Rice-Cooking Technique Cuts Calorie Absorption in Half

By Sandy Todd Webster
May 12, 2015

In a molecular gastronomy-meets-lab-science moment, researchers at the College of Chemical Sciences in Colombo, Sri Lanka, have discovered a method of cooking rice that appears to cut the calories the body absorbs from the rice by more than half. The study results—reported at the end of March at the 249th National Meeting & Exposition of the American Chemical Society— showed that rice, when cooked using this protocol, could be a good low-calorie food source for reducing obesity, said the scientists.

The team experimented with 38 kinds of rice from Sri Lanka, arriving at a new way of cooking that increases the grain’s resistant starch (RS), or nondigestible starch, content. The simple recipe calls for adding 1 teaspoon of pure coconut oil to boiling water and then adding half a cup of rice. The mixture simmers for 40 minutes (or it could be boiled for 20–25 minutes) and is then refrigerated for 12 hours. In the study, the procedure increased RS 10-fold for traditional, nonfortified rice.

“Because obesity is a growing health problem, especially in many developing countries, we wanted to find food-based solutions,” said team leader Sudhair A. James. “We discovered that increasing RS concentrations was a novel way to approach the problem.”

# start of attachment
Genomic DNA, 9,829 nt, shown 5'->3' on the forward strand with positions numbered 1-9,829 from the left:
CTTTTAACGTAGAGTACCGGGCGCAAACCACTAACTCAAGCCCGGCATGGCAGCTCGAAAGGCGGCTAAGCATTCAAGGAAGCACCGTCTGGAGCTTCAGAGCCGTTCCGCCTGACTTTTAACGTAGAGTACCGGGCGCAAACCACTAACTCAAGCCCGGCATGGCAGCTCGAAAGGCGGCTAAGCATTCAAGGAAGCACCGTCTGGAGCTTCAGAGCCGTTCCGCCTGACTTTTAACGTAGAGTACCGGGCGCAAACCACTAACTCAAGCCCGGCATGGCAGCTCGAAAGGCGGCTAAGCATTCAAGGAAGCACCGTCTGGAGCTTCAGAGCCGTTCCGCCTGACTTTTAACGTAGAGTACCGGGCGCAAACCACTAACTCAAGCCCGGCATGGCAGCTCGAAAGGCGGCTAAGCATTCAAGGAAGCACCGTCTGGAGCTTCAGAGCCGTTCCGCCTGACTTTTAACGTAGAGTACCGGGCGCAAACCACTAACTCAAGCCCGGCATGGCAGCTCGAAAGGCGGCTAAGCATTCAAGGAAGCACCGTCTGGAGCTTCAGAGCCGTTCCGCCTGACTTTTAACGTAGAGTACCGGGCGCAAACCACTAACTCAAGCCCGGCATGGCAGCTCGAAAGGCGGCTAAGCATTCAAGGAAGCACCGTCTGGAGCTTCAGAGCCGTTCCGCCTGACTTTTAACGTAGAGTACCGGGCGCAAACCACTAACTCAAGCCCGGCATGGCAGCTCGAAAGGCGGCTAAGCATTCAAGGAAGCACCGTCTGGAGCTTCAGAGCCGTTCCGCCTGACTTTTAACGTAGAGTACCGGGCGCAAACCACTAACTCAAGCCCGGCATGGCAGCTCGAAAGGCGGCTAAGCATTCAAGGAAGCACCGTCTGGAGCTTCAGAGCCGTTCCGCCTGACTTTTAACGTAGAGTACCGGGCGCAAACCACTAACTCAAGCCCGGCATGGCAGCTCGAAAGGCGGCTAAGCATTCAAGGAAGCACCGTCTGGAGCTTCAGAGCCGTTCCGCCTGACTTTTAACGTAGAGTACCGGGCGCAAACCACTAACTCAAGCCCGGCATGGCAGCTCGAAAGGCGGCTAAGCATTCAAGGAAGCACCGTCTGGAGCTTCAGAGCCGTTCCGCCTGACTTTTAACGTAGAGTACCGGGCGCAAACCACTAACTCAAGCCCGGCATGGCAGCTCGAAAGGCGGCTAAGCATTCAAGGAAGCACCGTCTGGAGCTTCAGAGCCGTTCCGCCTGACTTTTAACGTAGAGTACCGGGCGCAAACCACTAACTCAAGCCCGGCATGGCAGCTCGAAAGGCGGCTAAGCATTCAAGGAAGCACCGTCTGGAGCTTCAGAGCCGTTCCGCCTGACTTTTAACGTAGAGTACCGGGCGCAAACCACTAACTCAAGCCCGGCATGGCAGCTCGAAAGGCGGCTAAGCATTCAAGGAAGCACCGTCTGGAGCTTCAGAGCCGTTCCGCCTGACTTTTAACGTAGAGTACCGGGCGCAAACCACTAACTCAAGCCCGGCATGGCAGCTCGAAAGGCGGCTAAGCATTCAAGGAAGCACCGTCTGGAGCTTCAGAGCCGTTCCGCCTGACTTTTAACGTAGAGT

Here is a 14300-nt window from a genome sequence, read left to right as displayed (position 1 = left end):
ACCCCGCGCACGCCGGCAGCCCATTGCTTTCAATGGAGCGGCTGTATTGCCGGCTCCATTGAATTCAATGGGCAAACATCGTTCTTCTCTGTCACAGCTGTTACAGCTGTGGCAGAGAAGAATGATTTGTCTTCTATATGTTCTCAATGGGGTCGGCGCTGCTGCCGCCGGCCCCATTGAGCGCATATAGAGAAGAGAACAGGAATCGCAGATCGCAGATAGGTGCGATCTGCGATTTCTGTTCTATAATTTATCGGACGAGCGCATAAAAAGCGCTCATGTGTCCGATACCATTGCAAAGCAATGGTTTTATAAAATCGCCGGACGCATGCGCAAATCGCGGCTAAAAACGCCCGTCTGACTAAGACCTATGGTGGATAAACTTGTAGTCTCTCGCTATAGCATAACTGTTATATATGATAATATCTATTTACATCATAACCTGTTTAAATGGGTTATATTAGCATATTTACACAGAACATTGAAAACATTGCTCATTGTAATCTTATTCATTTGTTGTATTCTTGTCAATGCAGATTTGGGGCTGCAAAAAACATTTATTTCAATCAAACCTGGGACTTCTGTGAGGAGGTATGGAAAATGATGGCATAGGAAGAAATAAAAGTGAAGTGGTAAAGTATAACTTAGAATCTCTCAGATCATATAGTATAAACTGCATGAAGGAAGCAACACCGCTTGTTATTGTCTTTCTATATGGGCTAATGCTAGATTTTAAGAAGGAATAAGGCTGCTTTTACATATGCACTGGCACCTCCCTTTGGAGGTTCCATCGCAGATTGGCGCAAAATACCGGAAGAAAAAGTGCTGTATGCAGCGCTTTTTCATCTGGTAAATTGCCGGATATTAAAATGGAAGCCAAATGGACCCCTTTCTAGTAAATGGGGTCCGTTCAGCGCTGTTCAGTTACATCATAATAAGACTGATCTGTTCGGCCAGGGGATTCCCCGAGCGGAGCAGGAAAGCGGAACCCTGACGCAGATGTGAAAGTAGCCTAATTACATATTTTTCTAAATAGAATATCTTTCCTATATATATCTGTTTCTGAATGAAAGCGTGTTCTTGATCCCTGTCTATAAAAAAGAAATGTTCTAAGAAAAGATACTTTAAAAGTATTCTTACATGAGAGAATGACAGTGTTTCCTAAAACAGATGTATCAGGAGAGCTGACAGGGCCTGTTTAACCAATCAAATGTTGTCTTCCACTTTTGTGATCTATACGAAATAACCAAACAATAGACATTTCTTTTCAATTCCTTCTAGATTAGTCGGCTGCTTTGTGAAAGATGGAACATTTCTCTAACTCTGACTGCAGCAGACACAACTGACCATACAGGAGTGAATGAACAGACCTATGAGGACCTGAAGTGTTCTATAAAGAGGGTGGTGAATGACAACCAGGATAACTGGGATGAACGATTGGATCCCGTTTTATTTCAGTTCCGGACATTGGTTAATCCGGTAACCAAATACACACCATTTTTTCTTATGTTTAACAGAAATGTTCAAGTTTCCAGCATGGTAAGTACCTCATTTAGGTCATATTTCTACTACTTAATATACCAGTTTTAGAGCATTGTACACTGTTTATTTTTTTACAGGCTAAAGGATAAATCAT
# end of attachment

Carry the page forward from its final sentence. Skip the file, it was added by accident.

By using a specific heating and cooking regimen, he said, the scientists concluded that “if the best rice variety is processed [this way], it might reduce the calories by about 50%–60%.”

James explains that starch can be digestible or indigestible. Starch is a component of rice, and it has both types. Unlike digestible types of starch, RS is not broken down in the small intestine, where carbohydrates are normally metabolized into glucose and other simple sugars and absorbed into the bloodstream. Thus, the researchers reasoned that if they could transform digestible starch into RS, then they could lower the number of usable calories in the rice.

Rice is loaded with starch (1.6 ounces in a cup), says James. “After your body converts carbohydrates into glucose, any leftover fuel gets converted into a polysaccharide carbohydrate called glycogen,” he explained. “Your liver and muscles store glycogen for energy and quickly turn it back into glucose as needed. The issue is that the excess glucose that doesn’t get converted to glycogen ends up turning into fat, which can lead to excessive weight or obesity.”

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Sandy Todd Webster

Sandy Todd Webster is the editor in chief of IDEA’s award-winning publications. She is Precision Nutrition Level 1 certified and is a Rouxbe Certified Plant-Based Professional cook.

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